Power Hungry: Women of the Black Panther Party and Freedom Summer and Their Fight to Feed a Movement

Suzanne Cope. Lawrence Hill, $27.99 (304p) ISBN 978-1-64160-452-9
NYU writing professor Cope rescues two female activists from obscurity in this intriguing look at the role that food played in the civil rights and Black Power movements. Contending that preparing and serving food provided a crucial means of fostering a sense of community necessary to fight for change, Cope spotlights Cleo Silvers, who cooked for the Black Panthers’ Free Breakfast for Children program in New York City, and Aylene Quin, who served meals to Freedom Riders and held secret voter registration meetings at her restaurant in McComb, Miss. Cope draws on the work of historian François Hamlin to explain how both women performed “activist mothering,” finding their power “in roles socially modeled and considered acceptable for them to embrace within society at large,” and weaves in harrowing details of FBI director J. Edgar Hoover’s crackdown on Black activism (FBI agents destroyed food intended for the Black Panthers’ breakfast program, alleging that there were “drugs or guns hidden among the eggs and grits”) and the reign of terror white supremacists directed against the civil rights movement in the South. Incisive sketches of other female activists, including Fannie Lou Hamer and Afeni Shakur, add depth to Cope’s contention that sexism limited the recognition of women’s contributions to the cause. The result is a worthy tribute to the unsung heroines of the fight for racial equality. (Nov.)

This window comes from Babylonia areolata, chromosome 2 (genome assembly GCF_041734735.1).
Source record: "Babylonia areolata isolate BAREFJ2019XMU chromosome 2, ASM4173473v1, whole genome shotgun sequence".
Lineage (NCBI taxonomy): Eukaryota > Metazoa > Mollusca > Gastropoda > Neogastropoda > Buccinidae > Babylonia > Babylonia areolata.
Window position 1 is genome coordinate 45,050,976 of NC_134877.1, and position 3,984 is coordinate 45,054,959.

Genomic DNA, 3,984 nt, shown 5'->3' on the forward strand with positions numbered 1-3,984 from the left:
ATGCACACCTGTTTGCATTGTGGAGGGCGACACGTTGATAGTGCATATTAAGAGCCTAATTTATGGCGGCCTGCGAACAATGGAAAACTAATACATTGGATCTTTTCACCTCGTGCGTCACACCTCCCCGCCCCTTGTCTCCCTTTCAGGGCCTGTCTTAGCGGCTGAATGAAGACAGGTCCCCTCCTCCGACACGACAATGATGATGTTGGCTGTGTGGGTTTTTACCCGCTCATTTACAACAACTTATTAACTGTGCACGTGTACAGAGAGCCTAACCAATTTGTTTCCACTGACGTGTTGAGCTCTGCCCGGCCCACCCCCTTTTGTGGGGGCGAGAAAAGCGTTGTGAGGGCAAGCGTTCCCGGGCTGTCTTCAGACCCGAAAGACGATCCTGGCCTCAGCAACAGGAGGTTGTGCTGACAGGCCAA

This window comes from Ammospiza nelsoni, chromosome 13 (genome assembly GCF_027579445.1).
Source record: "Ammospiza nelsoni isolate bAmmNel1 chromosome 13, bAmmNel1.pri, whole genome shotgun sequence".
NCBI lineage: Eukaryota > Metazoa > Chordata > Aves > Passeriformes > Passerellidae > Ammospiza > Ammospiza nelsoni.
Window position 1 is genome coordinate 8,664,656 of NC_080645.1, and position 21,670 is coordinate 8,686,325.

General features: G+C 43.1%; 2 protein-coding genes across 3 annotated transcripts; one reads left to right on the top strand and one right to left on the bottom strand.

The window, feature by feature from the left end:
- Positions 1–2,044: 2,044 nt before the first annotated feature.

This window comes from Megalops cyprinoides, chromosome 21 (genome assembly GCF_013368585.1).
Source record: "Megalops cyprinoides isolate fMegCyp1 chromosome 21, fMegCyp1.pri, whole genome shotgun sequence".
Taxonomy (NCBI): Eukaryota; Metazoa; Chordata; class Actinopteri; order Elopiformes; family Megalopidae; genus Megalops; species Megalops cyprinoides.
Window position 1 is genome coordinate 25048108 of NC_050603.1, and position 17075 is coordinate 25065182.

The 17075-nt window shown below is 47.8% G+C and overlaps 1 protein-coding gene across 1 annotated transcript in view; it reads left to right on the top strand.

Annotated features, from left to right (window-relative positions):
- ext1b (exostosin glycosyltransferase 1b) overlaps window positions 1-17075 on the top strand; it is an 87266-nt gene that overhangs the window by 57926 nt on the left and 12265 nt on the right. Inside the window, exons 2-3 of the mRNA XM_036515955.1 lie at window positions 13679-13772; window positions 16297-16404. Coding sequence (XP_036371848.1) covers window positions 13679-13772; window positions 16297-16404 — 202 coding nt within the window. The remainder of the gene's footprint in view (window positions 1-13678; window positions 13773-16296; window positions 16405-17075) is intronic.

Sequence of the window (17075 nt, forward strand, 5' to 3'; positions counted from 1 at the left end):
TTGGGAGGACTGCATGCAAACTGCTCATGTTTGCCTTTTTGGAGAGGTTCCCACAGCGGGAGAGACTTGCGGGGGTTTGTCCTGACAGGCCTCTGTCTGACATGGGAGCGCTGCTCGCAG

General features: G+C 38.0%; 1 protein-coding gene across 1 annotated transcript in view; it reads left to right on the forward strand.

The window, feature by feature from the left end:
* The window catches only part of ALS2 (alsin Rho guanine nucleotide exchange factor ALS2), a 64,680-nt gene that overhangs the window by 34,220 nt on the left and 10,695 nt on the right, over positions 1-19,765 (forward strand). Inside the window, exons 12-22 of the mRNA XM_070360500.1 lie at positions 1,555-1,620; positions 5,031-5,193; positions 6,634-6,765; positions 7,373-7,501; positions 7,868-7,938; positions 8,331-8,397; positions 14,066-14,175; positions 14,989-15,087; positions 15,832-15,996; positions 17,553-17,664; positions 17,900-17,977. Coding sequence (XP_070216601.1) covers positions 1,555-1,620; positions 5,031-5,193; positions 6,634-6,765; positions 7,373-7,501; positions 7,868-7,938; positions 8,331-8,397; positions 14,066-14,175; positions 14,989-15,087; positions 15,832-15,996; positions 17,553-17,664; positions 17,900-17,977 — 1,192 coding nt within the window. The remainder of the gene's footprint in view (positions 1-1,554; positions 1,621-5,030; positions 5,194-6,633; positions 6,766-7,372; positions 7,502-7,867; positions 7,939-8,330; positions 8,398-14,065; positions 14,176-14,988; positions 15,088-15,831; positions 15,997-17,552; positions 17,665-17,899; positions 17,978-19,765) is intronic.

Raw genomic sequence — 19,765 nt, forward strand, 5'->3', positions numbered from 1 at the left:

Reviewed on : 09/24/2021
Release date: 11/01/2021
Genre: Nonfiction
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